Forsa 7900GT 256Mb PCI-E Videocard

A top line performer at mid-range prices – Peter Wick

SUMMARY: A top line performer at mid-range prices.



Recently were we provided a Forsa 7900GTX for review by etoys4less – today they bring us its little brother, the Forsa 7900GT.


The 7900GT is Nvidia’s middle weight contender, packing the same core as the 7900GTX, this time with no internal changes, unlike the 7800 series cards where the GT was severely crippled. Running at 1.2 volts, the 7900GT is capable of utilizing a very small 1 slot cooling solution. Temperatures idle around 42ºC and close in on 60ºC after a heavy gaming session – very impressive for such a tiny cooling solution. Let’s move on to card and system specifications and see what this card can really do:

Card Specifications:

  • Powered by GeForce ™ 7900GT GPU
  • 0.09 micron process technology
  • Core clock – 450 MHz (800 MHz Memory)
  • PCI-Express x16 interface support
  • 24 Pixels/Clock Rendering Pipeline
  • Dual dual-link DVI supports two 2560 x 1600 resolution displays
  • NVIDIA ® SLI ™ Ready
  • True high dynamic-range (HDR) lighting support
  • Dual dual-link DVI supports two 2560 x 1600 resolution displays

Test System Specifications:

  • ASUS P5WD2 Premium vDDR2 & vDroop Mod
  • Intel 930 3.0 GHz @ 5.0 GHz Dual Core Processor
  • OCZ XTC 8000 2 x 1GB @ DDR2-1000 4-4-4-4
  • Forsa 7900GT 650/800
  • Western Digital 74 GB Raptor
  • OCZ 520w Power Stream Power Supply
  • NEC 3520A DVD Burner

Gaming Performance

For testing the gaming performance of this card, we will use the same benchmarks as for the 7900GTX and compare the two. To get started we will take a run through the 3DMark suite where you will see that the slower clock speeds less vRAM do have an impact on this card’s performance. Then it is on to time demos to get a feel for what to expect in the games we play on a day-to-day basis.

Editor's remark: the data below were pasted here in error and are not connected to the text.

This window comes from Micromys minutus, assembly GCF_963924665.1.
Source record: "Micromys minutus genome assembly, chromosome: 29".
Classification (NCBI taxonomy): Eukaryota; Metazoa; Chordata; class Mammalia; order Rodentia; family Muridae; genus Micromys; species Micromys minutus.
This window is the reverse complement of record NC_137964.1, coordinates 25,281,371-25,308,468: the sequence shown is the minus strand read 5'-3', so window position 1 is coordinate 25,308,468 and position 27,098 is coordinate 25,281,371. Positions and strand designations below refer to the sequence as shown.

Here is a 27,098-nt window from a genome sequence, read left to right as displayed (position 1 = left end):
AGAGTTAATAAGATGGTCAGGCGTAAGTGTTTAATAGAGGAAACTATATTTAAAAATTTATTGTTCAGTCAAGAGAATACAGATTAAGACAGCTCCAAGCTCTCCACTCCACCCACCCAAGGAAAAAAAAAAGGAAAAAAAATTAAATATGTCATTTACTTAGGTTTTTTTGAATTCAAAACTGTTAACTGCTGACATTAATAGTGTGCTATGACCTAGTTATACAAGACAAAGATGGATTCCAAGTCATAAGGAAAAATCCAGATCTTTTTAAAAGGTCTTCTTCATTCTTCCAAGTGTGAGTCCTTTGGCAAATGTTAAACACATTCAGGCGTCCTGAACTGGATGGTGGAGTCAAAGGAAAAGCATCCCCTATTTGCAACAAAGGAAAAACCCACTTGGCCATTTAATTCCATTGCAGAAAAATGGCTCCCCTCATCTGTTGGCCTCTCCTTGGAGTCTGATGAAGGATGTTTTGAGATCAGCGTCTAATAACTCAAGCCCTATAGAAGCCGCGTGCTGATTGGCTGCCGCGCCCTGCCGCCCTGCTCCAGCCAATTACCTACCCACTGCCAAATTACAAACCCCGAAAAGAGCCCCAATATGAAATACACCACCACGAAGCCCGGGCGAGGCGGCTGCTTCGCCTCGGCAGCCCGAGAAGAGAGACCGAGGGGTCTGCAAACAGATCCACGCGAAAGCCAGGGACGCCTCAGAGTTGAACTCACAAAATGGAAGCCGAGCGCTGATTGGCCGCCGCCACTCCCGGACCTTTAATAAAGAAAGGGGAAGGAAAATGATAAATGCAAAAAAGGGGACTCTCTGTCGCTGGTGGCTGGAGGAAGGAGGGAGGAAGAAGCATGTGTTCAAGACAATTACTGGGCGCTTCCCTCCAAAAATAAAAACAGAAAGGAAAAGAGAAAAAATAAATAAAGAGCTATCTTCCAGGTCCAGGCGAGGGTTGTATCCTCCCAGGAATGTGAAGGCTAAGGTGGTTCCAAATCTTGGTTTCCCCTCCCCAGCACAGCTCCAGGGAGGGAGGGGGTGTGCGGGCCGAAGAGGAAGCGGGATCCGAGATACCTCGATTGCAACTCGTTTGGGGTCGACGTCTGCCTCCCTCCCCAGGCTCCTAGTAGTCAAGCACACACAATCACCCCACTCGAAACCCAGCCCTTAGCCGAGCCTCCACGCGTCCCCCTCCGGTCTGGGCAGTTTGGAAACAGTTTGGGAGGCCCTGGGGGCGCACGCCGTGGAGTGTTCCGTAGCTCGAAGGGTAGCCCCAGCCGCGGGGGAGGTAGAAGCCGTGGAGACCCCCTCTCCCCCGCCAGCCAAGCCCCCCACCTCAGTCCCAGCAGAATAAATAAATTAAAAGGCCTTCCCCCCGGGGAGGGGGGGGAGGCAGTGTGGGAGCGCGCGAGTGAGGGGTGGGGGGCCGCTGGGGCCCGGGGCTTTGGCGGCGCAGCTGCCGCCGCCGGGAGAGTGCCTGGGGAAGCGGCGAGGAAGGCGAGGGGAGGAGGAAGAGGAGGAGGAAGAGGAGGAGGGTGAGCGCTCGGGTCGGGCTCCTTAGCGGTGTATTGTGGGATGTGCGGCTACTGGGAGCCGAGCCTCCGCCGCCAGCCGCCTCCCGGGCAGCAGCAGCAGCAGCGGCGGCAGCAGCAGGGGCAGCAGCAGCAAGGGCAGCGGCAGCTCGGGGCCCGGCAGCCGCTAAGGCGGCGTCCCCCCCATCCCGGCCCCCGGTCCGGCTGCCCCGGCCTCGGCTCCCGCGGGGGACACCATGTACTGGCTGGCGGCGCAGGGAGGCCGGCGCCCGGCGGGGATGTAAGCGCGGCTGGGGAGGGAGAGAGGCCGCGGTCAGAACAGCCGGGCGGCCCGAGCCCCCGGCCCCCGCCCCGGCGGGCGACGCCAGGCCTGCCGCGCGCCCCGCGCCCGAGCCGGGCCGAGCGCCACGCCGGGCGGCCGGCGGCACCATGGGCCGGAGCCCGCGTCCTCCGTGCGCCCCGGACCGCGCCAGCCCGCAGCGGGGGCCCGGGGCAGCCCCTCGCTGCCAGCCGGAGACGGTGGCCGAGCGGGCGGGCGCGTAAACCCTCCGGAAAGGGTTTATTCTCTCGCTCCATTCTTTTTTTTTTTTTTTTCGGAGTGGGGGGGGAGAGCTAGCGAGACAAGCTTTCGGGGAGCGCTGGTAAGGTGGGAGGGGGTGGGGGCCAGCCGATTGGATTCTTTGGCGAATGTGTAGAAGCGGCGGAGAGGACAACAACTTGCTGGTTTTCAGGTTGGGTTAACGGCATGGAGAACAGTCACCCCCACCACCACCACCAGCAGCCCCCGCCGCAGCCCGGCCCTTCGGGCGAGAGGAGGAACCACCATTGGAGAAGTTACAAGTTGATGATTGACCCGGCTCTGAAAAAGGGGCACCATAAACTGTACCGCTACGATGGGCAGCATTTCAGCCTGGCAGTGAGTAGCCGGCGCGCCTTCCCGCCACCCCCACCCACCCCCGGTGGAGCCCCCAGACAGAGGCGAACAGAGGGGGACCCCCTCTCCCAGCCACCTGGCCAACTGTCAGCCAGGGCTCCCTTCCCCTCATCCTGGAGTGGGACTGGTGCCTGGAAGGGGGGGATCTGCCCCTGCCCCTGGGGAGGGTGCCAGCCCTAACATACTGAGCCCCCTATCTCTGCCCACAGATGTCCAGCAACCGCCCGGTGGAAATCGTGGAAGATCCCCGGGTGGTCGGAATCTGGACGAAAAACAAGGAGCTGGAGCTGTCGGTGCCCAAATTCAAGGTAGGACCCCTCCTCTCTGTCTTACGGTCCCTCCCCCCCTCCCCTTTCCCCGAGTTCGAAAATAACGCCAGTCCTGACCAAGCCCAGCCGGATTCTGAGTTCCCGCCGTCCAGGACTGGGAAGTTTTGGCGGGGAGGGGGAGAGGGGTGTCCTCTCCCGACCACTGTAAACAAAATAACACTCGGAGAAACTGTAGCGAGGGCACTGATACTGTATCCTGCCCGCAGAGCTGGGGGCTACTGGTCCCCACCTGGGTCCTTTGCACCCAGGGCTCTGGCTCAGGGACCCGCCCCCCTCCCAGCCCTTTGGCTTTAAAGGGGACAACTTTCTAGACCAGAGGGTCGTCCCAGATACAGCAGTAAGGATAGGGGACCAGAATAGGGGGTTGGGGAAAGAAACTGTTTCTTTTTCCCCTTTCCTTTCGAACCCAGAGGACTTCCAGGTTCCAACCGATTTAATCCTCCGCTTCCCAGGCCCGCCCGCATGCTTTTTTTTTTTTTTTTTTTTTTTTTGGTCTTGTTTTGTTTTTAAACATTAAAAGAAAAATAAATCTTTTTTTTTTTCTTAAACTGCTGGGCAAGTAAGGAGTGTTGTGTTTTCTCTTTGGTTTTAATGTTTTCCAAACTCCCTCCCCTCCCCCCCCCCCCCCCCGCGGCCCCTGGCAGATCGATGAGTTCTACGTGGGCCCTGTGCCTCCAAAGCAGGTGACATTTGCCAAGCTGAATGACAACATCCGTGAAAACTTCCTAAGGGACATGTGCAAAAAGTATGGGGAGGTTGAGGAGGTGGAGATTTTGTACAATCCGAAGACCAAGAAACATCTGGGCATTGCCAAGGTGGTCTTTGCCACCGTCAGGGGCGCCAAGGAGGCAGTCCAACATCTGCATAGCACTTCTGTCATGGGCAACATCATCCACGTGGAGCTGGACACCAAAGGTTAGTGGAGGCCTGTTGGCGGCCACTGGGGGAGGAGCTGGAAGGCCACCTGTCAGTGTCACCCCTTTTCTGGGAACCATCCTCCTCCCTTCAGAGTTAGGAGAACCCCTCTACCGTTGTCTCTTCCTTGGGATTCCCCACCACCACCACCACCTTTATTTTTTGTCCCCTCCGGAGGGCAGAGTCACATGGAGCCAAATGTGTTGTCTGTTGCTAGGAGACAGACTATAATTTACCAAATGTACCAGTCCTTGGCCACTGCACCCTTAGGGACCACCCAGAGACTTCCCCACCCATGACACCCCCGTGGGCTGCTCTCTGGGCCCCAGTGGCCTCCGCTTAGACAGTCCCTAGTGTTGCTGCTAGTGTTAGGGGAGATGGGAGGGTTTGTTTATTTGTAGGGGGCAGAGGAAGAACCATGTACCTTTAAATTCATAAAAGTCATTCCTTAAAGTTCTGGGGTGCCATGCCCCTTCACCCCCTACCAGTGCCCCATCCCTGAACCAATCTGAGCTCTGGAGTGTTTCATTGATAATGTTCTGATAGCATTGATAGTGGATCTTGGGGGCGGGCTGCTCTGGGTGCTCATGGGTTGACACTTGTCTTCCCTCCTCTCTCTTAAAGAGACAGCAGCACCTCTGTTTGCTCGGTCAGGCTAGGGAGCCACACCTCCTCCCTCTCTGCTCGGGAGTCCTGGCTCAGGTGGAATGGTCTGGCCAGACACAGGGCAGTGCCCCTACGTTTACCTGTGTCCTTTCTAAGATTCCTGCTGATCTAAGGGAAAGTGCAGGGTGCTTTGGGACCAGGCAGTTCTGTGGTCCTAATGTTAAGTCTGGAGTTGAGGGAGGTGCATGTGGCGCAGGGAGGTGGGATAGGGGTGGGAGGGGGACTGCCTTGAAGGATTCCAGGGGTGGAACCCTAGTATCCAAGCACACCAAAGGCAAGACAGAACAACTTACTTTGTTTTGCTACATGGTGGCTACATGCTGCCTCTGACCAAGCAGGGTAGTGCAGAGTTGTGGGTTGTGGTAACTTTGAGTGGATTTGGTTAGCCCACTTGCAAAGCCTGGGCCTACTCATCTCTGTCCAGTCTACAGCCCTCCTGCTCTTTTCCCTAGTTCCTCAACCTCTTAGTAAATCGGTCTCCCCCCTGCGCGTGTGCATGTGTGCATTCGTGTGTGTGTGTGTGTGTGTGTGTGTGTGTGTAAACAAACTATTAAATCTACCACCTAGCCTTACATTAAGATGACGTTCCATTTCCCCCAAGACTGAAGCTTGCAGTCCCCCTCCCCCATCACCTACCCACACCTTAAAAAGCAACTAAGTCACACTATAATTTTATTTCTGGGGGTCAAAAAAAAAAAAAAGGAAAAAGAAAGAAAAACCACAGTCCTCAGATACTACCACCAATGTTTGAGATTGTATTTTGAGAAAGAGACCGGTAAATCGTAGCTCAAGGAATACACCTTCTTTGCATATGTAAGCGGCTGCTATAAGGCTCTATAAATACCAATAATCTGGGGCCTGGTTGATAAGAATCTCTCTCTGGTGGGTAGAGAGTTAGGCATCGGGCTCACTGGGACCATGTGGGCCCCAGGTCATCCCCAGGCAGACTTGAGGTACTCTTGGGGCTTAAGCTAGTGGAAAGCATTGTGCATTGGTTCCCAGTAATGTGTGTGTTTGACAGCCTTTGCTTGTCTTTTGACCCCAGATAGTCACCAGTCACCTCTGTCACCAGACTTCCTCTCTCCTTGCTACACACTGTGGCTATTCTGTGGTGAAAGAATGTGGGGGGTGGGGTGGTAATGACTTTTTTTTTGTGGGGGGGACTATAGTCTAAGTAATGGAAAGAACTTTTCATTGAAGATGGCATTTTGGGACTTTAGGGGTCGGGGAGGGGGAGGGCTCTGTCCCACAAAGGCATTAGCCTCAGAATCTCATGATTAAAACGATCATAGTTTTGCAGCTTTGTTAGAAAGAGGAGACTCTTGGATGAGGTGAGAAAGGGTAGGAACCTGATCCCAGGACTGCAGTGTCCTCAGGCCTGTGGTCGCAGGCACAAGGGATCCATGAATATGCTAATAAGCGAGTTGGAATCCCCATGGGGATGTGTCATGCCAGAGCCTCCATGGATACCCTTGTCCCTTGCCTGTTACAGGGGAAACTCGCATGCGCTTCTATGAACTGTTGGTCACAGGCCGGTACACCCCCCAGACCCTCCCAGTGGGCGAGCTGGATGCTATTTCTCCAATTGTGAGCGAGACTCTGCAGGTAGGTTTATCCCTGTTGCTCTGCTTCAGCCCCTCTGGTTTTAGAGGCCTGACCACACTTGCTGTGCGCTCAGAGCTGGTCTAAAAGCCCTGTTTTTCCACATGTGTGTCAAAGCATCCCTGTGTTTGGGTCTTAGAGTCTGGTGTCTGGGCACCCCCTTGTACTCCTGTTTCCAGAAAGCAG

3DMark Suite





F.E.A.R. is one of those games that no matter how much video card and CPU speed you throw at it, it still seems to struggle. That is still the case here. Both the 7900GT and the 7900GTX struggle to provide playable frame rates at 1600 x 1200 and 1920 x 1200 resolutions. However, if you can deal with lowering the levels of filtering and setting some of the details to a medium as opposed to high setting, you can get a much more playable experience at the price of slightly reduced image quality.


Half Life 2: Lost Coast

The custom Half Life 2: Lost Coast demo combines both indoor and outdoor fighting scenes with HDR lighting. If any of you are familiar with the game, the time demo takes place in the church when the Combine attack, and the battle then moves out into the back court yard. The 7900GT has no problems with rendering all the details, with HDR and AF. The frame rate does dip below 60 fps at 1920 x 1200, but it is not noticeable and game play is still very smooth.


Quake 4

This is another one of those games that just loves to eat up computers. Even running a 5 GHz Pentium D with SMP enabled in the game, Quake 4 wants more processing power. With high details, AA and AF, the game play gets a little shaky, even at 1280 x 1024. Certain lighting schemes in the game really cause the frame rates to suffer.

While mostly playable with high details and AA and AF, if my life depended on winning I would consider dropping the settings. Just turning off AA and AF nearly double the frame rates in the higher resolution and, for such a fast paced game, you more than make up for lower image quality with the increased playability.



If you are thinking the same thing that is running though my head, you better stick around to see what this card can do later on. I keep asking myself “If I give this card 1.4 volts and put a reference GTX cooler on it, will I end up with a 256 MB GTX?” As the cores are identical on both cards, it should be interesting to see if the GT can keep up with its big brother with increased voltage.

Not to leave you totally hanging for results, a quick auto detect in coolbits netted 530 MHz on the core, a 17% increase in clock speed. Not quite enough to catch the GTX, but helpful in providing a few extra frames in the higher resolutions.


A top line performer at mid range prices, the 7900GT is almost as good as the 7900GTX and, at over $200 less, seems like a no-brainer. It has definately won the price vs. performance battle. The 7900GT only really begins to fall behind at the highest of resolutions. Simply put, if you are running an LCD with a resolution of 1280 x 1024, this is the card for you.

A special thanks to etoys4less for providing the card. It is currently On Sale for $274.99.

Peter Wick

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